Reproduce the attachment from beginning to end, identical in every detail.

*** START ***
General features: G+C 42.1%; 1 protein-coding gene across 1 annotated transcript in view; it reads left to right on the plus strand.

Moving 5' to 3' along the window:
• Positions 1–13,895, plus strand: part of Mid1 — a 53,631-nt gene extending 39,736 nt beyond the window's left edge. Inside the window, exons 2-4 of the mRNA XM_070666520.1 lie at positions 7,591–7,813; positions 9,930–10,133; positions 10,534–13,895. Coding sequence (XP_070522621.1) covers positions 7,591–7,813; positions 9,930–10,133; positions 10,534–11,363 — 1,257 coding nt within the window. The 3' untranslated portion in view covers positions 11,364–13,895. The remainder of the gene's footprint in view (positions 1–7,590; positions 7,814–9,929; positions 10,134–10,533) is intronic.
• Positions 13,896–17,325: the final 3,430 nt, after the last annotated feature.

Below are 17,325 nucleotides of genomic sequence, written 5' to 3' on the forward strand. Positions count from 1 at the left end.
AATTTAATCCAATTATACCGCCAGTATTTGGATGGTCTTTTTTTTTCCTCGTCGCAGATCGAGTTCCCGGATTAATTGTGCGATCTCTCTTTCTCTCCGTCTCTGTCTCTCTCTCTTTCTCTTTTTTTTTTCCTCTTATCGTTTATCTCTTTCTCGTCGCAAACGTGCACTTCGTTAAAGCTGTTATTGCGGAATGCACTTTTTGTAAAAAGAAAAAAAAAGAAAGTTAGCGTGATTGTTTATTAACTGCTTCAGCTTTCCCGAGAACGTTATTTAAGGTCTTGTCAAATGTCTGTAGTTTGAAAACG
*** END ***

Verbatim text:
General features: G+C 42.1%; 1 protein-coding gene across 1 annotated transcript in view; it reads left to right on the plus strand.

Moving 5' to 3' along the window:
• Positions 1–13,895, plus strand: part of Mid1 — a 53,631-nt gene extending 39,736 nt beyond the window's left edge. Inside the window, exons 2-4 of the mRNA XM_070666520.1 lie at positions 7,591–7,813; positions 9,930–10,133; positions 10,534–13,895. Coding sequence (XP_070522621.1) covers positions 7,591–7,813; positions 9,930–10,133; positions 10,534–11,363 — 1,257 coding nt within the window. The 3' untranslated portion in view covers positions 11,364–13,895. The remainder of the gene's footprint in view (positions 1–7,590; positions 7,814–9,929; positions 10,134–10,533) is intronic.
• Positions 13,896–17,325: the final 3,430 nt, after the last annotated feature.

Below are 17,325 nucleotides of genomic sequence, written 5' to 3' on the forward strand. Positions count from 1 at the left end.
AATTTAATCCAATTATACCGCCAGTATTTGGATGGTCTTTTTTTTTCCTCGTCGCAGATCGAGTTCCCGGATTAATTGTGCGATCTCTCTTTCTCTCCGTCTCTGTCTCTCTCTCTTTCTCTTTTTTTTTTCCTCTTATCGTTTATCTCTTTCTCGTCGCAAACGTGCACTTCGTTAAAGCTGTTATTGCGGAATGCACTTTTTGTAAAAAGAAAAAAAAAGAAAGTTAGCGTGATTGTTTATTAACTGCTTCAGCTTTCCCGAGAACGTTATTTAAGGTCTTGTCAAATGTCTGTAGTTTGAAAACG